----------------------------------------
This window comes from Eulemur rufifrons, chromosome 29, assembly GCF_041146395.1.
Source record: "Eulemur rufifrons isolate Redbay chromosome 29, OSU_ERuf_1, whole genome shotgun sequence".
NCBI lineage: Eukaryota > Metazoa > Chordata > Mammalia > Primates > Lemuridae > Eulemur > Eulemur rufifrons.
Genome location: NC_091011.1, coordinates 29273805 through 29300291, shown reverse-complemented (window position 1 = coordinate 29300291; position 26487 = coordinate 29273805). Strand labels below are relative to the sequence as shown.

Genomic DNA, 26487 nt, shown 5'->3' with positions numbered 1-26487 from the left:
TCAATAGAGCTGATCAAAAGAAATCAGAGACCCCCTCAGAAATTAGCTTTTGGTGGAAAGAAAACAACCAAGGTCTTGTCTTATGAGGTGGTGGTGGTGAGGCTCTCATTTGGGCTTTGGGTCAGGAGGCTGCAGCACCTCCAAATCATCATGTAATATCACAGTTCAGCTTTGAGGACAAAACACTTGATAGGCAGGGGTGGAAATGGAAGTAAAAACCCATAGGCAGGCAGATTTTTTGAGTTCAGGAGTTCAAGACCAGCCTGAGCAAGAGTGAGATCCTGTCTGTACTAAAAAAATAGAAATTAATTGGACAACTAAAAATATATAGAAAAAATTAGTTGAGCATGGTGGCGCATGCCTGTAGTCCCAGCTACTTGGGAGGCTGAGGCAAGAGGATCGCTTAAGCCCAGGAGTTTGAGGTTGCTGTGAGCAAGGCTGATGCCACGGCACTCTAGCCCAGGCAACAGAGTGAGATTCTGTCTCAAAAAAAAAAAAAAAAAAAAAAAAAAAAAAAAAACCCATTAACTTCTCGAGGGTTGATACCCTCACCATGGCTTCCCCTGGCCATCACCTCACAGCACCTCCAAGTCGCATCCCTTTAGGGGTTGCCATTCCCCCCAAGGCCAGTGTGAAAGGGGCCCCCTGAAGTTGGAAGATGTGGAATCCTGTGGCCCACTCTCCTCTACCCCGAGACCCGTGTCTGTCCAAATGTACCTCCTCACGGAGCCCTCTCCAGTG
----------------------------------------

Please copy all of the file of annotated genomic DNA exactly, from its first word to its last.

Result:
This window comes from Eulemur rufifrons, chromosome 29, assembly GCF_041146395.1.
Source record: "Eulemur rufifrons isolate Redbay chromosome 29, OSU_ERuf_1, whole genome shotgun sequence".
NCBI lineage: Eukaryota > Metazoa > Chordata > Mammalia > Primates > Lemuridae > Eulemur > Eulemur rufifrons.
Genome location: NC_091011.1, coordinates 29273805 through 29300291, shown reverse-complemented (window position 1 = coordinate 29300291; position 26487 = coordinate 29273805). Strand labels below are relative to the sequence as shown.

Genomic DNA, 26487 nt, shown 5'->3' with positions numbered 1-26487 from the left:
TCAATAGAGCTGATCAAAAGAAATCAGAGACCCCCTCAGAAATTAGCTTTTGGTGGAAAGAAAACAACCAAGGTCTTGTCTTATGAGGTGGTGGTGGTGAGGCTCTCATTTGGGCTTTGGGTCAGGAGGCTGCAGCACCTCCAAATCATCATGTAATATCACAGTTCAGCTTTGAGGACAAAACACTTGATAGGCAGGGGTGGAAATGGAAGTAAAAACCCATAGGCAGGCAGATTTTTTGAGTTCAGGAGTTCAAGACCAGCCTGAGCAAGAGTGAGATCCTGTCTGTACTAAAAAAATAGAAATTAATTGGACAACTAAAAATATATAGAAAAAATTAGTTGAGCATGGTGGCGCATGCCTGTAGTCCCAGCTACTTGGGAGGCTGAGGCAAGAGGATCGCTTAAGCCCAGGAGTTTGAGGTTGCTGTGAGCAAGGCTGATGCCACGGCACTCTAGCCCAGGCAACAGAGTGAGATTCTGTCTCAAAAAAAAAAAAAAAAAAAAAAAAAAAAAAAAAACCCATTAACTTCTCGAGGGTTGATACCCTCACCATGGCTTCCCCTGGCCATCACCTCACAGCACCTCCAAGTCGCATCCCTTTAGGGGTTGCCATTCCCCCCAAGGCCAGTGTGAAAGGGGCCCCCTGAAGTTGGAAGATGTGGAATCCTGTGGCCCACTCTCCTCTACCCCGAGACCCGTGTCTGTCCAAATGTACCTCCTCACGGAGCCCTCTCCAGTG